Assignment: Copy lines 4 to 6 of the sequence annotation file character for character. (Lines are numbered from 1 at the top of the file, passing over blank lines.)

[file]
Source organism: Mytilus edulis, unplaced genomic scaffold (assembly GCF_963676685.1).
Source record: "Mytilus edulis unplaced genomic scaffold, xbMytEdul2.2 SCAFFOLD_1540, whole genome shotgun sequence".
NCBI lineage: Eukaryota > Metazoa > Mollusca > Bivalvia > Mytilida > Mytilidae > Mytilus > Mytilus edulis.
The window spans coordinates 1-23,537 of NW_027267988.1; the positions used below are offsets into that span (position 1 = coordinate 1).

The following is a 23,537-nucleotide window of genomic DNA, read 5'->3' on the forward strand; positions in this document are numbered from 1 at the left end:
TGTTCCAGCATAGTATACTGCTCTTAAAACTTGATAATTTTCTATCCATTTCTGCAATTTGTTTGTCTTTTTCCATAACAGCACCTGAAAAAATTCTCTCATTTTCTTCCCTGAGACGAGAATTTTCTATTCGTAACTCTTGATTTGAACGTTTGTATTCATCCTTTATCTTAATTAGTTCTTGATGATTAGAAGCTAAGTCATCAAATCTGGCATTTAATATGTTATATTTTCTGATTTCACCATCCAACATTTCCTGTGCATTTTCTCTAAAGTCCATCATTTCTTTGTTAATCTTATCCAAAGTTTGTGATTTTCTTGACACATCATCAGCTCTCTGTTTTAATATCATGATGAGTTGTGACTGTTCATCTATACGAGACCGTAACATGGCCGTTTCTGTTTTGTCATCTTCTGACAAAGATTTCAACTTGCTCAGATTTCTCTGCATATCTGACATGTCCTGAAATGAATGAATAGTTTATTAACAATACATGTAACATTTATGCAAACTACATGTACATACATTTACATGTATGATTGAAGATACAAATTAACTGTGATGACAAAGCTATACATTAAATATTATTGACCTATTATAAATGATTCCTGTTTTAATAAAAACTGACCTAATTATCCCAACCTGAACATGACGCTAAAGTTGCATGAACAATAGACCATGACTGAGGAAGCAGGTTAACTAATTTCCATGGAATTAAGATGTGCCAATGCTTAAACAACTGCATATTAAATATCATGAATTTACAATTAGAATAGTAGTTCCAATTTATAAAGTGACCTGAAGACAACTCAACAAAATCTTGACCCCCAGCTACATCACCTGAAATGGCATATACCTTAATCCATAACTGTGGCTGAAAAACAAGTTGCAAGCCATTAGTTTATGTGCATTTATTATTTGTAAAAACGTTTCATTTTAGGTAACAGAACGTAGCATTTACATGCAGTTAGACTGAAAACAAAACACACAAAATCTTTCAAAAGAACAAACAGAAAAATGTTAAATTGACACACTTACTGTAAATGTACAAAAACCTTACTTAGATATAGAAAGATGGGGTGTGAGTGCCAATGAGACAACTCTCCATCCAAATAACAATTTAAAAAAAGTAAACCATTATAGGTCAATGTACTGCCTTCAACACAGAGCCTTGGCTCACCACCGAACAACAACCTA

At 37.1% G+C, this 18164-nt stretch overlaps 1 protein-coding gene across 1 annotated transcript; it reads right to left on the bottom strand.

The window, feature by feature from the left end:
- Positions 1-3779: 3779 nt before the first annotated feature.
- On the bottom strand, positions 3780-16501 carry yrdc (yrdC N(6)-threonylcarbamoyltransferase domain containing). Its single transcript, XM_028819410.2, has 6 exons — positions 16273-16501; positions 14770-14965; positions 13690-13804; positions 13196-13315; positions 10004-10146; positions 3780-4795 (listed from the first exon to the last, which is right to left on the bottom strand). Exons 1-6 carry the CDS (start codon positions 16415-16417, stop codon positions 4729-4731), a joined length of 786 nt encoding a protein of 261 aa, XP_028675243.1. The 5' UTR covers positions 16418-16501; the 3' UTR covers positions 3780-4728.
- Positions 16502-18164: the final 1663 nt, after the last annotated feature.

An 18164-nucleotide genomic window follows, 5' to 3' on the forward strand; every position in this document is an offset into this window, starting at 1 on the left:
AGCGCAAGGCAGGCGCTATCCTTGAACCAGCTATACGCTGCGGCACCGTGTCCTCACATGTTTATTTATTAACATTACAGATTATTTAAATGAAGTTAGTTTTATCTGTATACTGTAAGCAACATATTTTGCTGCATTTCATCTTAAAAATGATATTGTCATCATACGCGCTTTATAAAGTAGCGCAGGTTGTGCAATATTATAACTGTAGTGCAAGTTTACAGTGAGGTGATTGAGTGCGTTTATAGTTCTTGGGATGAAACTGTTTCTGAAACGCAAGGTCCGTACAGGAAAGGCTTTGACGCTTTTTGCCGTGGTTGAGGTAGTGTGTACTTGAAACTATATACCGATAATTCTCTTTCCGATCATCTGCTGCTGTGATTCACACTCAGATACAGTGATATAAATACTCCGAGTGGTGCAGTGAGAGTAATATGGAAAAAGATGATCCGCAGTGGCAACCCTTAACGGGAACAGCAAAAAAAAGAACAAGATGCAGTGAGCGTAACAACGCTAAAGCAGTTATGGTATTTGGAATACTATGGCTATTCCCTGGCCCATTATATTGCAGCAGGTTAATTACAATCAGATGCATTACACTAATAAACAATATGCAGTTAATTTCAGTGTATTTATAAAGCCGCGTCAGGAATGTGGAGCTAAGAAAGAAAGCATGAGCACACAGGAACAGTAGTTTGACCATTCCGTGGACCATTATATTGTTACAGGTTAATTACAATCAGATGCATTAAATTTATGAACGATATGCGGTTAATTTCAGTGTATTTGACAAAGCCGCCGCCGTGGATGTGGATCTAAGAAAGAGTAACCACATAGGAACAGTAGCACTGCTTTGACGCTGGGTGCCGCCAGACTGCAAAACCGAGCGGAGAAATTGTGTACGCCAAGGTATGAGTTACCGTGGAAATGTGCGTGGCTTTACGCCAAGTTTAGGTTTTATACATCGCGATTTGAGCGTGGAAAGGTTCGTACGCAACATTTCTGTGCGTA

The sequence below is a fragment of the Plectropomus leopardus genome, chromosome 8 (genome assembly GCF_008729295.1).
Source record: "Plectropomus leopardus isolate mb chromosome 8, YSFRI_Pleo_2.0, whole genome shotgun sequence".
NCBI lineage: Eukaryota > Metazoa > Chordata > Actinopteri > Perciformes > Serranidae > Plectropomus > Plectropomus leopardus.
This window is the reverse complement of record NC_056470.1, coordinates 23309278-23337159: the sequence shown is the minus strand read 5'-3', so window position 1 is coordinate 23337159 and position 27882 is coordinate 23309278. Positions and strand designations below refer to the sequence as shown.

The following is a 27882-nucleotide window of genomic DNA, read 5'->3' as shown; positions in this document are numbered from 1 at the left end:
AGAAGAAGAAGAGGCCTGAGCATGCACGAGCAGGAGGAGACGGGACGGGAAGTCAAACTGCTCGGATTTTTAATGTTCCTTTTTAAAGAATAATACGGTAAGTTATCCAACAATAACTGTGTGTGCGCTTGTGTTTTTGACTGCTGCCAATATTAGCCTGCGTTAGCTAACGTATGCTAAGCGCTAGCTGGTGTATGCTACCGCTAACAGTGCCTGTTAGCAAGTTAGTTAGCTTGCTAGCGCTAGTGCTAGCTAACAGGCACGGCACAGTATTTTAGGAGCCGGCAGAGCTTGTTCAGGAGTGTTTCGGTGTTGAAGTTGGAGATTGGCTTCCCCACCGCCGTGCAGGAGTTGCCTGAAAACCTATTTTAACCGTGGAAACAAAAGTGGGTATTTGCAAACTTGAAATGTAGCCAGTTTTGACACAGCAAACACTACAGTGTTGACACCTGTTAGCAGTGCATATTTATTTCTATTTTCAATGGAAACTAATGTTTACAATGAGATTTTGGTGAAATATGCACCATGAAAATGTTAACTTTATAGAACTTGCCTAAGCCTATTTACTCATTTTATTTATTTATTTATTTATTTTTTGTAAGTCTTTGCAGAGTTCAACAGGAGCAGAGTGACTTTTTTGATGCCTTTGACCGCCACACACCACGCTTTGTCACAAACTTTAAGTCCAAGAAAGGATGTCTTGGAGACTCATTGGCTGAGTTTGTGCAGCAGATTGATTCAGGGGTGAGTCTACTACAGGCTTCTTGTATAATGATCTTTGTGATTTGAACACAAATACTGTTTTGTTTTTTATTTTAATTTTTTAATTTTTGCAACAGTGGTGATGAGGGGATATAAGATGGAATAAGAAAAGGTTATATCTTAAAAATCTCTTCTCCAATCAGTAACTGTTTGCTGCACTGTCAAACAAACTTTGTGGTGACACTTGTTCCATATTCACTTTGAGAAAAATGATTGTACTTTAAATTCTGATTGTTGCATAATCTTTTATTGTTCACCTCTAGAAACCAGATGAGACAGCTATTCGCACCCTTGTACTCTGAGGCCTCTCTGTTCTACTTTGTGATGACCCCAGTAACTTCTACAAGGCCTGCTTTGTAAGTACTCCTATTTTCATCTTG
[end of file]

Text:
The window spans coordinates 1-23,537 of NW_027267988.1; the positions used below are offsets into that span (position 1 = coordinate 1).

The following is a 23,537-nucleotide window of genomic DNA, read 5'->3' on the forward strand; positions in this document are numbered from 1 at the left end:
TGTTCCAGCATAGTATACTGCTCTTAAAACTTGATAATTTTCTATCCATTTCTGCAATTTGTTTGTCTTTTTCCATAACAGCACCTGAAAAAATTCTCTCATTTTCTTCCCTGAGACGAGAATTTTCTATTCGTAACTCTTGATTTGAACGTTTGTATTCATCCTTTATCTTAATTAGTTCTTGATGATTAGAAGCTAAGTCATCAAATCTGGCATTTAATATGTTATATTTTCTGATTTCACCATCCAACATTTCCTGTGCATTTTCTCTAAAGTCCATCATTTCTTTGTTAATCTTATCCAAAGTTTGTGATTTTCTTGACACATCATCAGCTCTCTGTTTTAATATCATGATGAGTTGTGACTGTTCATCTATACGAGACCGTAACATGGCCGTTTCTGTTTTGTCATCTTCTGACAAAGATTTCAACTTGCTCAGATTTCTCTGCATATCTGACATGTCCTGAAATGAATGAATAGTTTATTAACAATACATGTAACATTTATGCAAACTACATGTACATACATTTACATGTATGATTGAAGATACAAATTAACTGTGATGACAAAGCTATACATTAAATATTATTGACCTATTATAAATGATTCCTGTTTTAATAAAAACTGACCTAATTATCCCAACCTGAACATGACGCTAAAGTTGCATGAACAATAGACCATGACTGAGGAAGCAGGTTAACTAATTTCCATGGAATTAAGATGTGCCAATGCTTAAACAACTGCATATTAAATATCATGAATTTACAATTAGAATAGTAGTTCCAATTTATAAAGTGACCTGAAGACAACTCAACAAAATCTTGACCCCCAGCTACATCACCTGAAATGGCATATACCTTAATCCATAACTGTGGCTGAAAAACAAGTTGCAAGCCATTAGTTTATGTGCATTTATTATTTGTAAAAACGTTTCATTTTAGGTAACAGAACGTAGCATTTACATGCAGTTAGACTGAAAACAAAACACACAAAATCTTTCAAAAGAACAAACAGAAAAATGTTAAATTGACACACTTACTGTAAATGTACAAAAACCTTACTTAGATATAGAAAGATGGGGTGTGAGTGCCAATGAGACAACTCTCCATCCAAATAACAATTTAAAAAAAGTAAACCATTATAGGTCAATGTACTGCCTTCAACACAGAGCCTTGGCTCACCACCGAACAACAACCTA